Both OSHA and state laws protect workers who report violations from employer retaliation. Essentially, this means that a worker cannot be demoted or fired, or have their pay reduced, due to having filed a complaint about workplace safety violations. If employer retaliation occurs, the worker may have his or her former position reinstated, and he or she may receive back pay. A MA work injury lawyer can help you recover damages if you’ve been injured in a work-related accident. Continue reading

The workplace is where Americans spend close to 10,000 hours of their lives, on average. Needless to say, if your place of employment makes you unhappy, you won’t exactly be able to simply endure the negative way it makes you feel, day in and day out.

But how can you be sure if your Massachusetts workplace is simply an unpleasant place to be, or if it has turned into something that is simply not acceptable anymore? How can you tell if work conditions have gone from slightly unbearable, to downright hostile? Use the following information to ascertain whether or not you work in a hostile work environment, and whether or not you have legal recourse to remedy this.

Are you being harassed?

Harassment is a large umbrella that encompasses a wide range of discriminatory behavior. It boils down to this: if you are being singled out or otherwise targeted due to something completely unrelated to your work performance – such as your race, gender, age, sexual orientation or a disability – then you are being unlawfully harassed.

If you are subjected to conditions, work expectations or other behaviors that are not endured by other employees, then you are most likely the victim of harassment. It is not acceptable for a supervisor to force one employee to clean their office, or get them lunch every day, if this is not a task laid out clearly in a job description.

Harassment can take many forms, from threats of firing for not performing tasks unrelated to your job to being mocked openly in front of your coworkers by a supervisor. If the conduct of a coworker, supervisor or anybody else in the workplace makes you uncomfortable, scared or emotionally affected in a way that it negatively impacts your ability to perform your job, then that is textbook harassment, which is illegal.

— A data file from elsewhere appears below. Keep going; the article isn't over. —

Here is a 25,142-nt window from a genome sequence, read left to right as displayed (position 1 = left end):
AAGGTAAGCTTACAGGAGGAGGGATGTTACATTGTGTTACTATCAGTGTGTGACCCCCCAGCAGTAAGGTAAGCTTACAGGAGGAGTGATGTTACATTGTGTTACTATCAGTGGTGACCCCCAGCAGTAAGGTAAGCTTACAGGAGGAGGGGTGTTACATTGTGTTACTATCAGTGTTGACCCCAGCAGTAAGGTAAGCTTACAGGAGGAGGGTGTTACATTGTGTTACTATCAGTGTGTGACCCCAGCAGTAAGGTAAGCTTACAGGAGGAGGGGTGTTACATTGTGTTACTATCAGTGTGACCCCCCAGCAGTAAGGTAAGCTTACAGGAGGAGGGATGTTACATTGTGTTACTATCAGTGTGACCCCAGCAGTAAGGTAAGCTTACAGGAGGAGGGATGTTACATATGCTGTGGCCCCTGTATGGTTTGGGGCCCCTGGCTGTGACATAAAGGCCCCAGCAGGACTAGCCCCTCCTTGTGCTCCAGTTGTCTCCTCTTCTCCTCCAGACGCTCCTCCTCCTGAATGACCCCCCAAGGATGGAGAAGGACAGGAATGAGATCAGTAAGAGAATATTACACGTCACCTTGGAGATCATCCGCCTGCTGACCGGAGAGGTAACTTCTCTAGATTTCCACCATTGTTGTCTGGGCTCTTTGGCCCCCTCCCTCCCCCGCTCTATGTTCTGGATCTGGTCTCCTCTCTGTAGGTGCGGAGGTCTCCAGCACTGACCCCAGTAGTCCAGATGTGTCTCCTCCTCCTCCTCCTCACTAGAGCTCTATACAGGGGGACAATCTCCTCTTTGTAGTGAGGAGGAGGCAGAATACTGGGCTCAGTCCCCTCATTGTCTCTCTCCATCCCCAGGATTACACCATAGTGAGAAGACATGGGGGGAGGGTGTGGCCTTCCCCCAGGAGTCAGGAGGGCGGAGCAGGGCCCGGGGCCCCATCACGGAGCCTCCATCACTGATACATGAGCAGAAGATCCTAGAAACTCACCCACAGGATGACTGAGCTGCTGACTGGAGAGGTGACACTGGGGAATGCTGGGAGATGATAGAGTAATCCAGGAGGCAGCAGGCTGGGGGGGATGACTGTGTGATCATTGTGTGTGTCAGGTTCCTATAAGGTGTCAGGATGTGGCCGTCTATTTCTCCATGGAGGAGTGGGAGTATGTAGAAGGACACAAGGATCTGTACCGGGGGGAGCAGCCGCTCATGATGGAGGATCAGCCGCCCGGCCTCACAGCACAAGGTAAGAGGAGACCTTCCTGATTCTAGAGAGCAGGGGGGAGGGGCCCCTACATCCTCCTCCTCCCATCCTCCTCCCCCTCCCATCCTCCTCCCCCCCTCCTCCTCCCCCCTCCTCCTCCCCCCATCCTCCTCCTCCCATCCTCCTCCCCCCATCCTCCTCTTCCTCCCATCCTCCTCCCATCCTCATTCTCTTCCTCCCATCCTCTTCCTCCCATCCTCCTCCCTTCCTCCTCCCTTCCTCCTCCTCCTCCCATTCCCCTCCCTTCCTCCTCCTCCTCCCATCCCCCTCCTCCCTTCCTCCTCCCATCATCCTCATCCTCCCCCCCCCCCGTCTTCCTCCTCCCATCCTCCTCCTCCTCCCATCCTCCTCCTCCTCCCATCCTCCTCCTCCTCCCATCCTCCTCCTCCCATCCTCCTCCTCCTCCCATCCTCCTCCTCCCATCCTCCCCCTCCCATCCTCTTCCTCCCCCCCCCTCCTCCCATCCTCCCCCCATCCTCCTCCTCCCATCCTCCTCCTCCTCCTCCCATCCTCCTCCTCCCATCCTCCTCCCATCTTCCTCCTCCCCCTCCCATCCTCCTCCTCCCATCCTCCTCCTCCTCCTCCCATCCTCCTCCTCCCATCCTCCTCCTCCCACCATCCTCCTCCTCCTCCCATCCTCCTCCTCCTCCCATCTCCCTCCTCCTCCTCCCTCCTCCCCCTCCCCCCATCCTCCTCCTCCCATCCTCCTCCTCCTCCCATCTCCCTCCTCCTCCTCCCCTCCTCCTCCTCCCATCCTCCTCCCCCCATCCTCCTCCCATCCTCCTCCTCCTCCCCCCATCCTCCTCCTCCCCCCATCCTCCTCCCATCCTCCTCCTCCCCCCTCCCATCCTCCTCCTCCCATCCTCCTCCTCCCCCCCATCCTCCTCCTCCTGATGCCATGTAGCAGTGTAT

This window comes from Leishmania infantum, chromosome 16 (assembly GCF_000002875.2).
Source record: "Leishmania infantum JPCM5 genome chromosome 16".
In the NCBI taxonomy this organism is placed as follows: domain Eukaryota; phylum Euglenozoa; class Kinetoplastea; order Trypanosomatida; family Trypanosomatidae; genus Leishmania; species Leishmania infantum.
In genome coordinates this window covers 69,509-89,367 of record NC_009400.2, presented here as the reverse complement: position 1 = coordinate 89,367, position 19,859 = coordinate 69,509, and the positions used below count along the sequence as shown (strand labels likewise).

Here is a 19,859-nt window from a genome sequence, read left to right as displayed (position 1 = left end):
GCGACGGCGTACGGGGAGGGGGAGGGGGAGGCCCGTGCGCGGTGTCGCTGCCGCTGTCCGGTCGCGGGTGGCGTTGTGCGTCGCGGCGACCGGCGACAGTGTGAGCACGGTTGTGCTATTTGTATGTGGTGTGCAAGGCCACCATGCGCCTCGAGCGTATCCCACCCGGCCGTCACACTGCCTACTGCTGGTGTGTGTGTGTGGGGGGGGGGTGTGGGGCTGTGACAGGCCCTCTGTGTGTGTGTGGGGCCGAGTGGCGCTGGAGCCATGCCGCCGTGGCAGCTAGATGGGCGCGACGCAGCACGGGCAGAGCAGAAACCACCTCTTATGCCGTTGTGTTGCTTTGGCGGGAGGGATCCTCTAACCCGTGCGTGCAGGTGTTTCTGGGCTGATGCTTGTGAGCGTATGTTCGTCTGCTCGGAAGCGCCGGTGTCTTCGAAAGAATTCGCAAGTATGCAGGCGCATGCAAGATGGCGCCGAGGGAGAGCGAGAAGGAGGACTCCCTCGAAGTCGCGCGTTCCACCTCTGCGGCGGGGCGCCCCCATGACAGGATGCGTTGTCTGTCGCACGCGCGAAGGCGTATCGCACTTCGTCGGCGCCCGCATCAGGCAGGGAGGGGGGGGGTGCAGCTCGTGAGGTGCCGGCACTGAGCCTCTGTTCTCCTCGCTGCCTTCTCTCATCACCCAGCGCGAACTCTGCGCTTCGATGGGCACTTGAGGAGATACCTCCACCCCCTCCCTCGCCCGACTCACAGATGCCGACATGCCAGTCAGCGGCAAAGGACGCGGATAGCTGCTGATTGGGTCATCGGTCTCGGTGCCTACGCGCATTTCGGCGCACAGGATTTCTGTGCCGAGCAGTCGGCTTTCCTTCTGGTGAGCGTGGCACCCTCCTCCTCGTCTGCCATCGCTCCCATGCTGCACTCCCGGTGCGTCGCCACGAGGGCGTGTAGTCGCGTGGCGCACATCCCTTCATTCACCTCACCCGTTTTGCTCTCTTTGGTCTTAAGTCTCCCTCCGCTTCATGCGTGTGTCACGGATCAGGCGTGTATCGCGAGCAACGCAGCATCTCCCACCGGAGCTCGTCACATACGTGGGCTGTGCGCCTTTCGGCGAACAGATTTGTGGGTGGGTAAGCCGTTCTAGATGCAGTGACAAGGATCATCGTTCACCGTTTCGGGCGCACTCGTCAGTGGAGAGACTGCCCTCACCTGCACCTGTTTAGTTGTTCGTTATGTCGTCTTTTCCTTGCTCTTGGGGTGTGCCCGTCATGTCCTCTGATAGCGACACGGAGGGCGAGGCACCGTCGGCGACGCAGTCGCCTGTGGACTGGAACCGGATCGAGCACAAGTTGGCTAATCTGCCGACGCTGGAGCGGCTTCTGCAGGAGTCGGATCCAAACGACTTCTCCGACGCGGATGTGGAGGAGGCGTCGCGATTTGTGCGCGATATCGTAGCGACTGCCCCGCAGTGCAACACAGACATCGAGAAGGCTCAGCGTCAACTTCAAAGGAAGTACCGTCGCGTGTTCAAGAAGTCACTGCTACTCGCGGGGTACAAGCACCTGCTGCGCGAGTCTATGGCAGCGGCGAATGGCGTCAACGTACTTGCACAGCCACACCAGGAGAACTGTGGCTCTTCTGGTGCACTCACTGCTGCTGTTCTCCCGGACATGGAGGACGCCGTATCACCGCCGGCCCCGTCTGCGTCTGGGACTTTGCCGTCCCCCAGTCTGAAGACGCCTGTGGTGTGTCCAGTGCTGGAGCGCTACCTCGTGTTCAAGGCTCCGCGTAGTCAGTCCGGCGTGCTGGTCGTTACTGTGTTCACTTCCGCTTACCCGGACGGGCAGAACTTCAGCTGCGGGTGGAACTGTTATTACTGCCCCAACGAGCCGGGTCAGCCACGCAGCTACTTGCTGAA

Is someone else being harassed?

You can righteously make the claim that you are working in a hostile work environment even if you aren’t the subject of any harassment.

The workplace needs to be a safe, accepting space for all of its workers. If there is somebody else who is consistently victimized, in plain view of other employees, then this can create a hostile work environment for others even if they aren’t directly being harassed. Seeing somebody else be harassed can be equally alarming and traumatizing for the person who is actively being treated poorly.

Sexual harassment

Perhaps the most egregious condition that causes a hostile work environment is sexual harassment. If you are ever subjected to uncomfortable, unwanted sexual advances by an employee, supervisor or other person in the workplace, this is unacceptable and highly illegal. Sexual harassment can be physical or verbal in nature, and can also take the form of various threats, which may be carried out if sexual favors are not performed.

What can be done?

Instances of harassment, when possible, should first be discussed with the offending person. Calmly tell them that their behavior is causing you undue harm and stress, and ask them to stop the behavior immediately. Keep a written, dated record of any instances of harassment that occur.

If you are too scared or uncomfortable to bring up your concerns to the offender personally, or if you have told them to stop and the behavior has not stopped, bring the issue forward to your human resources representative. From there, any number of actions may be taken. Likely, a workplace investigation will take place, ideally from an independent, outside investigator with no stake in the company.